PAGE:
In association withAdobe
Businesses today have a wealth of information to draw upon. It comes from customer touchpoints, mobile interactions, internet-of-things (IoT) devices, e-commerce transactions, and many more sources. And corporate governance has made it easier to comply with data privacy rules, so organizations can be confident about the data quality.
But usefulness? That’s a major challenge that many brands are grappling with.
“The key is not how you collect data but how you tie it together,” says Anjul Bhambhri, Adobe vice president of platform engineering. Organizations have plenty of data, “but nobody knows what data they have. Data is siloed, fragmented, and scattered across the enterprise.”
Put someone in charge of cataloging the company’s data, says Bhambri, as well as managing the technology to connect the data. Without a data strategy, an enterprise cannot organize the data or gain any insights from it to respond to changing market conditions. It also means the organization misses opportunities to provide data-driven personalized customer experiences that enhance user loyalty, increase sales, or encourage repeat engagement.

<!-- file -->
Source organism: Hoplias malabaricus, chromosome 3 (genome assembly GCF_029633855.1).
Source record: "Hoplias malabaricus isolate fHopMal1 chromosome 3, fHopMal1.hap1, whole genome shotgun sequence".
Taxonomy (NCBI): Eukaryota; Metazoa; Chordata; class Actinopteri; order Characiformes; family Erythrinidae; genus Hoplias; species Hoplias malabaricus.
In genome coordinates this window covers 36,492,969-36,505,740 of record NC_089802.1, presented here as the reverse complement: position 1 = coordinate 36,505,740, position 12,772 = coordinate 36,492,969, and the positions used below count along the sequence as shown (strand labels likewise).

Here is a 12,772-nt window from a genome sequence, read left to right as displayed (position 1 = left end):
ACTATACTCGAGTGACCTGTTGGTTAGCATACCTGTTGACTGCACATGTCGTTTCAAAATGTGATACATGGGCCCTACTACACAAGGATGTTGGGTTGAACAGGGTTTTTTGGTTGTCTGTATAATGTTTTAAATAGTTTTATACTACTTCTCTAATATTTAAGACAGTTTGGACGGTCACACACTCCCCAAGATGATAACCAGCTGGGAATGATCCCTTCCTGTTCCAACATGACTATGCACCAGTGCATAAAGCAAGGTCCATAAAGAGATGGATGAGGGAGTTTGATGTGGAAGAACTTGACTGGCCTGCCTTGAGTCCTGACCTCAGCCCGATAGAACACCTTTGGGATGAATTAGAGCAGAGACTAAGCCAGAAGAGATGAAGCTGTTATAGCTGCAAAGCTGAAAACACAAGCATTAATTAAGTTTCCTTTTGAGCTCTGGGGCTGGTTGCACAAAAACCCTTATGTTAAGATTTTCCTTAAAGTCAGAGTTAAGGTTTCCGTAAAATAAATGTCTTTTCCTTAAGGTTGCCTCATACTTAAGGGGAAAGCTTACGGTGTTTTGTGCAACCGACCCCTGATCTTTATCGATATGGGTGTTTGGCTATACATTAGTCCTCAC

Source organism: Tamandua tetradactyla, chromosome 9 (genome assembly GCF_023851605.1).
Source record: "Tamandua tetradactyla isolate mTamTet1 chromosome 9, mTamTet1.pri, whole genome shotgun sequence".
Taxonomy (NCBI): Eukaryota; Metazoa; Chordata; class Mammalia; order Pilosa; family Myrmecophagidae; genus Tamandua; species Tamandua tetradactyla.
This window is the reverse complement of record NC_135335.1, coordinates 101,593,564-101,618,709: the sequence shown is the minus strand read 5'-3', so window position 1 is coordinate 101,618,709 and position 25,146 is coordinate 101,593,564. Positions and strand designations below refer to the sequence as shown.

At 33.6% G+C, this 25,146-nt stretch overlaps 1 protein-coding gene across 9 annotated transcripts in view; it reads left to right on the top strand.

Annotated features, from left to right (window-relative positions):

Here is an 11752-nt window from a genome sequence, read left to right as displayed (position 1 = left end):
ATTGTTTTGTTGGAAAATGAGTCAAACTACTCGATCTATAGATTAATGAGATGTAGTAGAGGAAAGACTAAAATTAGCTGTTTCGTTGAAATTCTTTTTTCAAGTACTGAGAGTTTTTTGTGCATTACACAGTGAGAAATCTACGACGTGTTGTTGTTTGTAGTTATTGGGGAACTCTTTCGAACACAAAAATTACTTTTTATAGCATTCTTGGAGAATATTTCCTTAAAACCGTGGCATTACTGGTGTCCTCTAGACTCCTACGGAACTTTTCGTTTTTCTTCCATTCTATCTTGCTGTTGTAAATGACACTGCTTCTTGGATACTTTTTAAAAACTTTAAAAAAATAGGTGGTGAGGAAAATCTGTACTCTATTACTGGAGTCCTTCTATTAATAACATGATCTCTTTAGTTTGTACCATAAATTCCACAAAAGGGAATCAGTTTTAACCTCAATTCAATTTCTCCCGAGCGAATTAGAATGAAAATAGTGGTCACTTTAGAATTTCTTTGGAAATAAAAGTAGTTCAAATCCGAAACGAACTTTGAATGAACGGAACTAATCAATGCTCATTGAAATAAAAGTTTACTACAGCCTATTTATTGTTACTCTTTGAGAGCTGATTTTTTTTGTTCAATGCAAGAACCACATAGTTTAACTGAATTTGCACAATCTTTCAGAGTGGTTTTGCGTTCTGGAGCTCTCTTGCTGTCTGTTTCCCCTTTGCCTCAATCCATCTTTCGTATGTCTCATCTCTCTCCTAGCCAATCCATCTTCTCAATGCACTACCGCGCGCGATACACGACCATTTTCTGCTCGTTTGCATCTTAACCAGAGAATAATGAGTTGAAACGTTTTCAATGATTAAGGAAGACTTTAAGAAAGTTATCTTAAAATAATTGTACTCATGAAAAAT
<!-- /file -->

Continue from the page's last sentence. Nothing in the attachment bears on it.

Businesses can use data to achieve a true, unified view of their customers. This can be done by creating real-time customer profiles through Adobe Experience Platform, which stitches data across the enterprise and helps companies create and deliver memorable digital experiences. It can handle more than 13 million cloud API calls a day, which means it can handle data from any part of the organization. To prove this capability, Adobe decided to be its own “customer zero.” With the platform, Adobe could fully personalize the customer experience across every channel for its millions of customers. And these experiences update in 10 to 14 seconds—not 24 to 72 hours.